[VoxSpace Life] Demystifying Ghazal – The Myths, Facts & The Form

The Magic Of Ghazals

Remember this?

‘Ranjish hi sahi, dil hi dukhaane ke liye aa

Aa phir se mujhe chhod ke liye jaane ke liye aa’ – Ahmed Faraz

(Although in anguish, even if it is to hurt my heart, come!
Come! Even if it’s only to abandon me again, come!)

Or this?

‘Tumko dekha toh ye khayaal aaya,

zindagi dhoop, tum ghana saaya’ – Javed Akhtar

(When I saw you, this thought arised,

Life is the strong sun, you are the dense shade)

If you do, then you know the power that a ghazal holds when sung with the right chords. And if you have little or no idea of what I am talking about, but still admire soft melancholic music, then my friend, I advise you to give it a try. I was fortunate enough to have been exposed to this world as a child, as I slept to music playing on the cassette player in the 90s. It’s a magical spell that can numb your soul, giving you a sensation of a surreal icy night with dim luminosities. It can elevate your spirit like the finest wine. Whether you are into ghazals or not, there is a good chance that you have some misconceptions. Although popular, there are prevalent myths about this beauty among most. Let’s lay it bare for you –

Exploring the Myths and Facts about Ghazal

Myth – Ghazal Is A Form Of Music

The fact is that Ghazal is a form of poetry and not music. Originally, it was recited as a form of poetry. All over the world, it is still widely recited only as poetry, by the poets in various mushairas (poetic symposiums). It later fused with music into a popular form of light melancholic singing, which we are quite acquainted with, thanks to the efforts of Begum Akhtar, Mehdi Hassan, Jagjit Singh, Farida Khanum and Ustad Ghulam Ali. The likes of these singers also sing nazm, dohe, thumri and other forms of poetry in a similar genre of music. That this form of music is called ‘Ghazal’ is a myth.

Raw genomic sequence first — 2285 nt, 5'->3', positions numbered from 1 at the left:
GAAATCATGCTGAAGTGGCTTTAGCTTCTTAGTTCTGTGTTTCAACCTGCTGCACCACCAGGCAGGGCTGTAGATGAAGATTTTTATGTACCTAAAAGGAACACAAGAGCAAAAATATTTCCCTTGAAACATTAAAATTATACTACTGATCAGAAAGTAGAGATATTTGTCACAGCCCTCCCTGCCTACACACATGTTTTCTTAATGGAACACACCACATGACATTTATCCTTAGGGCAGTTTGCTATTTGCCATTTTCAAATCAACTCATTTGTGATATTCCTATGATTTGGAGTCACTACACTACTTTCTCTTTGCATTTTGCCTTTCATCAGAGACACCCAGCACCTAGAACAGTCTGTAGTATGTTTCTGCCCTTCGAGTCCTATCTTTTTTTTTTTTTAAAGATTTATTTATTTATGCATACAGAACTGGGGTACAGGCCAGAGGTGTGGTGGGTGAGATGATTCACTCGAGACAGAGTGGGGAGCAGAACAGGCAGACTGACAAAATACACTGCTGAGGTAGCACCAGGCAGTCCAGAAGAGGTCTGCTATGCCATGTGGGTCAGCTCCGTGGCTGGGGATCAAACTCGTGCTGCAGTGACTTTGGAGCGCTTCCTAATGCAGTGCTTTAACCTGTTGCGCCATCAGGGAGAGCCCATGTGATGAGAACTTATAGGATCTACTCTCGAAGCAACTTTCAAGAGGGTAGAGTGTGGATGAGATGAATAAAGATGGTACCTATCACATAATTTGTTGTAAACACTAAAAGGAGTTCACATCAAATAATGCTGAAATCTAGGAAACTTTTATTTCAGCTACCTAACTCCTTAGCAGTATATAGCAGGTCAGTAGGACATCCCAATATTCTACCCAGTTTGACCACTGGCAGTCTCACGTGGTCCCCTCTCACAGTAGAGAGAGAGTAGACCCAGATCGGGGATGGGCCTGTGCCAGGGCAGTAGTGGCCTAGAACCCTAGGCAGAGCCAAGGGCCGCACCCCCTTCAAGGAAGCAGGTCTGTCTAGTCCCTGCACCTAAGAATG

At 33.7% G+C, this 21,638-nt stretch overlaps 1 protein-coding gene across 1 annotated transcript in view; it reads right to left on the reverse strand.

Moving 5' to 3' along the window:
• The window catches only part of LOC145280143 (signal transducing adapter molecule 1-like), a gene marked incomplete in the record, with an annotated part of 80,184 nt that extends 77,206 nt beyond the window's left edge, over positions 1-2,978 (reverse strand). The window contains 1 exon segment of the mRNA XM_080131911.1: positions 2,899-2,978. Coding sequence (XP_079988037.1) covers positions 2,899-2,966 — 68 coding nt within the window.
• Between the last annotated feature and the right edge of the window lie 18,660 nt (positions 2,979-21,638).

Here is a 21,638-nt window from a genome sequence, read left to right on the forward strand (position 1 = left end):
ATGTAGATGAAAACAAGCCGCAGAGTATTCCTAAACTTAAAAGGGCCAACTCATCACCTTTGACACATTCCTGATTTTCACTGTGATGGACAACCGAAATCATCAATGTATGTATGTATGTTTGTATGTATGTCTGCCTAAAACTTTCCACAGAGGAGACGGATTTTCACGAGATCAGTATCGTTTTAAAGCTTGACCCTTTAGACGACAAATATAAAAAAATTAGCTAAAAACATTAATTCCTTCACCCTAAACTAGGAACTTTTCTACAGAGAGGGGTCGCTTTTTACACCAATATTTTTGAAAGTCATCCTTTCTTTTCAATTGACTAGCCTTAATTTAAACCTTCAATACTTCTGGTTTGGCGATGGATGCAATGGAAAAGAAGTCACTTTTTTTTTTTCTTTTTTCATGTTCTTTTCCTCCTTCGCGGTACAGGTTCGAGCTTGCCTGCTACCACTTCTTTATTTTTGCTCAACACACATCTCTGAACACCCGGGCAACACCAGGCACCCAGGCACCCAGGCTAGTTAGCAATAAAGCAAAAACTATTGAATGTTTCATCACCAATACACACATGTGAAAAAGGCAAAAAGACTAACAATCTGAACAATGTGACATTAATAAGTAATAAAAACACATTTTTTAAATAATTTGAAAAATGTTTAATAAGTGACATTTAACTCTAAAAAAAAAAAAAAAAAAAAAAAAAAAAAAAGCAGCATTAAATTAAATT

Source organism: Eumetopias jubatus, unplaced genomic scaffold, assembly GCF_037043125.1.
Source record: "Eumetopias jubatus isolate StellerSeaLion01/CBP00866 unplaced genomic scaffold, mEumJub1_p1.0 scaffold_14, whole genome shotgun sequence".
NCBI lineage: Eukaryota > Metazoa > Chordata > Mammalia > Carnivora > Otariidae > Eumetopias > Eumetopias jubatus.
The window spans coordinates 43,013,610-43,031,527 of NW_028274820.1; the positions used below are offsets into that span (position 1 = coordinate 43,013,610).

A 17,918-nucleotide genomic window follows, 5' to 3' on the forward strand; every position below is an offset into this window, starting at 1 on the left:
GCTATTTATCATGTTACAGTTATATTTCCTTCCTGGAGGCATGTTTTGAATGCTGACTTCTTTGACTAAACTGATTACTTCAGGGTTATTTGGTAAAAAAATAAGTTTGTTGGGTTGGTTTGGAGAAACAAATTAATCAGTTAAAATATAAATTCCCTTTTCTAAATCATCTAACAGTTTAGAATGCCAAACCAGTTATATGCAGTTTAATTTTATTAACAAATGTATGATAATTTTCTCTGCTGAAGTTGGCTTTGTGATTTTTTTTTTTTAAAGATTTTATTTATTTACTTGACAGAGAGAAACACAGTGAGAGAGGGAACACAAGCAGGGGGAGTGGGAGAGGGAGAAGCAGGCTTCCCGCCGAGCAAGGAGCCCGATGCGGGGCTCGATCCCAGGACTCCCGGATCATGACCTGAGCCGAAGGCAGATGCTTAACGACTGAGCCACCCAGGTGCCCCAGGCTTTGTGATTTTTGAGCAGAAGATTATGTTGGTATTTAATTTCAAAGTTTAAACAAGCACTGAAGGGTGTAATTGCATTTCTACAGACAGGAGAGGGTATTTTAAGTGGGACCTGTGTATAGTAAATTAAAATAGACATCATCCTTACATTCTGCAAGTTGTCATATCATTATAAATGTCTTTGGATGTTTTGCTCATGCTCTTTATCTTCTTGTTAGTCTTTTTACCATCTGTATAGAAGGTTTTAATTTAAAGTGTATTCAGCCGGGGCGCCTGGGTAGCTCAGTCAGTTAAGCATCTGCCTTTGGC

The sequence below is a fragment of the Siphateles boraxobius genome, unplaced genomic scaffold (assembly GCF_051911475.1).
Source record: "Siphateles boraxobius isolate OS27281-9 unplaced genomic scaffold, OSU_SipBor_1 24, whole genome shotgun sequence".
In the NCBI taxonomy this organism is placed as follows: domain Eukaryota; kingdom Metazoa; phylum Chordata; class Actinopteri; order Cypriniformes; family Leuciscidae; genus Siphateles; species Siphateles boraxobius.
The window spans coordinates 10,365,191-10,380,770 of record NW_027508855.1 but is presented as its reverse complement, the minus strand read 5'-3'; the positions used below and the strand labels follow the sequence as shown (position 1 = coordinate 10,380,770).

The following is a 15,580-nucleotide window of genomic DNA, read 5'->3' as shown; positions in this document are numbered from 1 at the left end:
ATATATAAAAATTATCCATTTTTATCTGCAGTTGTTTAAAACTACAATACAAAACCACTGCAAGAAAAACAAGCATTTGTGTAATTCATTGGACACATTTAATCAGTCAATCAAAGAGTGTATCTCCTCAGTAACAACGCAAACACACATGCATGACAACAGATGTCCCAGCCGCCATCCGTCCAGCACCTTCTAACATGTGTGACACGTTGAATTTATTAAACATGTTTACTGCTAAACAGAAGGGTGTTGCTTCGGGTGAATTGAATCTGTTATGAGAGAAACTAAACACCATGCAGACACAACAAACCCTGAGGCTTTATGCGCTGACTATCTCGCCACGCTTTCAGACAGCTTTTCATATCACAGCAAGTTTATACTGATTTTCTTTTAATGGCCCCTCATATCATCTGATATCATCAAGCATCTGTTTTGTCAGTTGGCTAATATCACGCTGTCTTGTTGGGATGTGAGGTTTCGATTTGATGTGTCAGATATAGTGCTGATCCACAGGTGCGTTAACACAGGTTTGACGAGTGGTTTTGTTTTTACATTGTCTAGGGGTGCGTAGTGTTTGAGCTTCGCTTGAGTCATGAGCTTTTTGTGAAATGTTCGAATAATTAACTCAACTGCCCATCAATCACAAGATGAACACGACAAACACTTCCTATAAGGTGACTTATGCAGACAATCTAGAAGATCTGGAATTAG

Myth – Ghazal Is A Form Of Sufi Music

The fact is that a ghazal can be Sufi, but all Sufi songs are not ghazals. Also, all songs which have the word ‘maula’ are not Sufi. Sufi is more of an ideology and more often expressed in a musical ‘Qawwaali’ than a ghazal.

“Hazaaron khwahishen aisi ke har khwaahish pe dum nikle

Bahot nikle mere armaan lekin phir bhi kam nikle” – Mirza Ghalib

(Thousands of desires are such that each is worth losing breath.
Many of them I have realized, yet I yearn for more)

This is a couplet from a famous ghazal written by Mirza Ghalib the 18th century.

More than a century later, in 1988, Jagjit Singh gave his voice to this classic in Ghalib’s biographical television series made by Gulzar, played by Naseeruddin Shah and made it known across the world like never before.

Exploring The Form And The Craft Of A Ghazal

Javed Akhtar metaphorically describes a ghazal as a box of assorted biscuits. He calls it so because of its unique structure, which has different flavours packed in a singular box. 2 lines make a couplet (Sher). More than 4 couplets together make a Ghazal. Each couplet is exclusive, independent of other couplets and is complete in itself.